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Three up, three down: The Mets have done it all this year, except win

A look at what’s trending in Major League Baseball this week:

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THREE UP

One shining moment: The New York Mets have done it all this season, except win. GM Sandy Alderson stepped down to fight a recurrence of cancer. Manager Mickey Callaway appeared unaware that outfielder Yoenis Cespedes might need surgery, even after Cespedes had said so publicly. Their Florida State League team includes closer Jenrry Mejia, reinstated from a so-called lifetime ban for three violations of baseball’s drug policy, and oft-injured third baseman David Wright, whose last major league hit came off the Dodgers’ Chris Hatcher two years ago. On July 31, the Mets gave up 25 runs. On Thursday, they scored a team-record 24, with reliever Jerry Blevins recording the first hit of his 11-year career: a single off Philadelphia Phillies infielder Scott Kingery, a position player pitching so slowly that he did not register on the radar gun. “Thanks to all who has reached out and said congratulations,” Blevins tweeted. “I can’t wait to tell my grandkids I got a hit off of Clayton Kershaw.”

Second to none: When the Dodgers traded for second baseman Brian Dozier, the clubhouse was subdued. Dozier would be welcomed, but Logan Forsythe was a popular teammate, one who did not pout after injuring his shoulder while filling in for Justin Turner at third base and later losing his job at second base. After batting .207 with a .560 OPS for the Dodgers this season, he hit .449 with a 1.031 OPS in his first 14 games with the Minnesota Twins. The .449 average ties MVP front-runner Mookie Betts for the American League lead in August, and it’s the highest by a second baseman in his first 14 games with a team since Hall of Famer Rogers Hornsby, for the 1927 New York Giants.

A glorious mess: What better way to celebrate the 40th anniversary of “Animal House” than with a food fight? The independent St. Paul Saints staged the promotion of the year this week, giving every fan a protective poncho, and a tray filled with popcorn, marshmallows, mashed potatoes and powdered doughnuts. At the end of the fifth inning, the Saints showed the “Animal House” scene where John Belushi yells “FOOD FIGHT!” and some 7,500 fans pelted one another for a minute and a half, with staffers in the press box pouring popcorn on the fans below. For every dollar the Saints spent on food for the fight, they donated a dollar to a Minnesota food bank.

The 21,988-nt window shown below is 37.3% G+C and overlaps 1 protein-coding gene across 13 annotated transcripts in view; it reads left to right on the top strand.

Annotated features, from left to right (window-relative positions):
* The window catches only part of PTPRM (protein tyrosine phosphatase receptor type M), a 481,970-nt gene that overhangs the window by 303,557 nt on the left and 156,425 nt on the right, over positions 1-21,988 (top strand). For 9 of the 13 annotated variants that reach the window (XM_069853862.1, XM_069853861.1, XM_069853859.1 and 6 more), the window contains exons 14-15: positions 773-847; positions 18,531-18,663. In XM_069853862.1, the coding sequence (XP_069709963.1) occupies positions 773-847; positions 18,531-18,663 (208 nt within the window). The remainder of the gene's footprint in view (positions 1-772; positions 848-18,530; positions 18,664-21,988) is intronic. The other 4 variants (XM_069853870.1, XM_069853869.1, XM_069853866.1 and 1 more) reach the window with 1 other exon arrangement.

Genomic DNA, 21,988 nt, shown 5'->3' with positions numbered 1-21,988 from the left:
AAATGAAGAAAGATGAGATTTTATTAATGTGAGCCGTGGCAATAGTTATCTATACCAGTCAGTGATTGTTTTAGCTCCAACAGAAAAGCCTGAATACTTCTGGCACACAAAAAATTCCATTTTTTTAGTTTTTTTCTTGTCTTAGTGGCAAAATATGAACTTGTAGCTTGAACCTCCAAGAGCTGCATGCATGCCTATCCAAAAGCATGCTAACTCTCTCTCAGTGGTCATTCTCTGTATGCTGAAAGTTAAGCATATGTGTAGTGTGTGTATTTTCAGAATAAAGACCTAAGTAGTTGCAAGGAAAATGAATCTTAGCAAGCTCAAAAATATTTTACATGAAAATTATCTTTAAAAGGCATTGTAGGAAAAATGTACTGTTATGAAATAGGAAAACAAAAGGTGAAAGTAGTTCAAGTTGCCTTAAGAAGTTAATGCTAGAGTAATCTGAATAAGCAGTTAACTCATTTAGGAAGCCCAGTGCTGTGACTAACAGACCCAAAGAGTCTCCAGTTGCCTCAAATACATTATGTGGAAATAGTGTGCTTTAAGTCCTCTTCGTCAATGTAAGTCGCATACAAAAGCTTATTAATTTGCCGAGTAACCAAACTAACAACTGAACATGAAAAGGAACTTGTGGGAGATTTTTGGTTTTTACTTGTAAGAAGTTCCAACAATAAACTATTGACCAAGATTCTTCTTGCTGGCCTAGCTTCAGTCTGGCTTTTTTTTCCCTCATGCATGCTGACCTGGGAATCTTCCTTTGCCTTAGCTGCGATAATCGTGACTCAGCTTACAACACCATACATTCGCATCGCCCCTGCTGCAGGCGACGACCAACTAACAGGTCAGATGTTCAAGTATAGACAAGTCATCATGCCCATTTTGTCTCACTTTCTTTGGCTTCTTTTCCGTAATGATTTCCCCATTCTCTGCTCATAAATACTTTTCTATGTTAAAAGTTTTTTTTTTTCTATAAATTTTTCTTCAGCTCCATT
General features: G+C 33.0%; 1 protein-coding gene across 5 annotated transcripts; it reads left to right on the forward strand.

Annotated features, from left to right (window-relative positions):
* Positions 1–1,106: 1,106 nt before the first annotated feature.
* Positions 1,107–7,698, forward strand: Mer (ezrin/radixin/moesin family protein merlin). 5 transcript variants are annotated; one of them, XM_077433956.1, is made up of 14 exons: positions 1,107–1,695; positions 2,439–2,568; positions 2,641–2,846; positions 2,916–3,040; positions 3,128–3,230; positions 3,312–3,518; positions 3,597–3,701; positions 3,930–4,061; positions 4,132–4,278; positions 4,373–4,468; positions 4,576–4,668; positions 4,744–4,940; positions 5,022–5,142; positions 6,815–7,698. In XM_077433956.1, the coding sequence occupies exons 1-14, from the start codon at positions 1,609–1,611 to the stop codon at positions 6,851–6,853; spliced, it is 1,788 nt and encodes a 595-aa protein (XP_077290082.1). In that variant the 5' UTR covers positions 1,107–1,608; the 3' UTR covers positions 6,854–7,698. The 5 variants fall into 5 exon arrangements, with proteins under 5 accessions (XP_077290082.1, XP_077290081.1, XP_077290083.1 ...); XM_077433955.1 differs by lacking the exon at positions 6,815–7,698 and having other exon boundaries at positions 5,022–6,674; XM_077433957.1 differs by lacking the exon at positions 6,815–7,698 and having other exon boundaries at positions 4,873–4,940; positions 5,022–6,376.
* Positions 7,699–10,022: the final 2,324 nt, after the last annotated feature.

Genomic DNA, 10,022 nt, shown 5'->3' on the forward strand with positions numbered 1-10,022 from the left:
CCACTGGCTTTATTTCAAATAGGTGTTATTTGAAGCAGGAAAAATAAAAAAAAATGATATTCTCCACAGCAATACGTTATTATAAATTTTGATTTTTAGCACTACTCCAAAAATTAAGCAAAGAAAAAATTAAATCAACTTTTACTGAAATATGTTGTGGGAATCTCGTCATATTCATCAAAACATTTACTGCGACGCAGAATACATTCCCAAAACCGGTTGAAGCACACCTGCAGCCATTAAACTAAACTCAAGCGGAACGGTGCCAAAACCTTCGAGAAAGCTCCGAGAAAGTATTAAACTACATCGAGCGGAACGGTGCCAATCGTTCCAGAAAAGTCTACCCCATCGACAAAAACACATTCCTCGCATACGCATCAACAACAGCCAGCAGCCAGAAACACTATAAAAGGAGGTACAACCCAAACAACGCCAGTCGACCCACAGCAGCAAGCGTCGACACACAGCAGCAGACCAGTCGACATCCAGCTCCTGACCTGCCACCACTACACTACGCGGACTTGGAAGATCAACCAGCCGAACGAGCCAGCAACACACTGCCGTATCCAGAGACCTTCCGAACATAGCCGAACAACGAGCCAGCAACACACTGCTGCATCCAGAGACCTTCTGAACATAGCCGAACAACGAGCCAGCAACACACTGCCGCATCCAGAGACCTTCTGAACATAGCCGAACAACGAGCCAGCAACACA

THREE DOWN

Breaking the unwritten rules: The aftermath was the most interesting part of the incident in which the Miami Marlins’ Jose Urena got a six-game suspension for intentionally hitting the Atlanta Braves’ Ronald Acuna. Several players took to social media to rip one of their peers, and no one wanted to hear the old-school bromide that you ought to brush back a hot hitter to make him uncomfortable. Houston Astros pitcher Collin McHugh: “Don’t ruin a guy’s season bc you can’t execute, & damn sure don’t drill him just bc you can’t think of another way to get him out.” Former Dodgers and Texas Rangers infielder Michael Young: “Stop bringing up Pedro, Unit, Drysdale, Gibson, etc. Those guys got people out because they’re HOFers. Pitching inside was an art to them. For every guy like that, there are tons of other tough guys who pitched inside w no command, got shelled, and then got released.”

And another thing: The commentary was painfully obvious, and uninformed: What message is the league sending when the Dodgers’ Yasiel Puig is suspended for two games for shoving a player while Urena will miss one start for intentionally hitting a player with a 98-mph fastball? Trouble is, the six-game suspension fits with precedent for similar situations, so a significantly longer suspension could be overturned by an arbitrator. If the players truly stand united against Urena’s action — and they should — they need to instruct their union leadership to negotiate a much tougher penalty for reckless pitches.

Fans fair: The Houston Astros as shoo-ins to win the American League West? Not so fast. In seven weeks, the Oakland Athletics closed from 11½ games behind to one game behind. After they sold 10,400 tickets one night last week, third baseman Matt Chapman pleaded with fans to come out to the ballpark. “Apathy. A move to Portland would solve that,” read a headline in the Oregonian. Not only do Portland boosters have yet to say how they would pay for a ballpark, the diagnosis of apathy in Oakland is flat wrong. Various A’s owners have spent more than a decade trashing their ballpark without securing a new one, and dumping good players before they get too expensive. The A’s have great fans, but it’s asking a lot of them to buy in before the team buys in, too.

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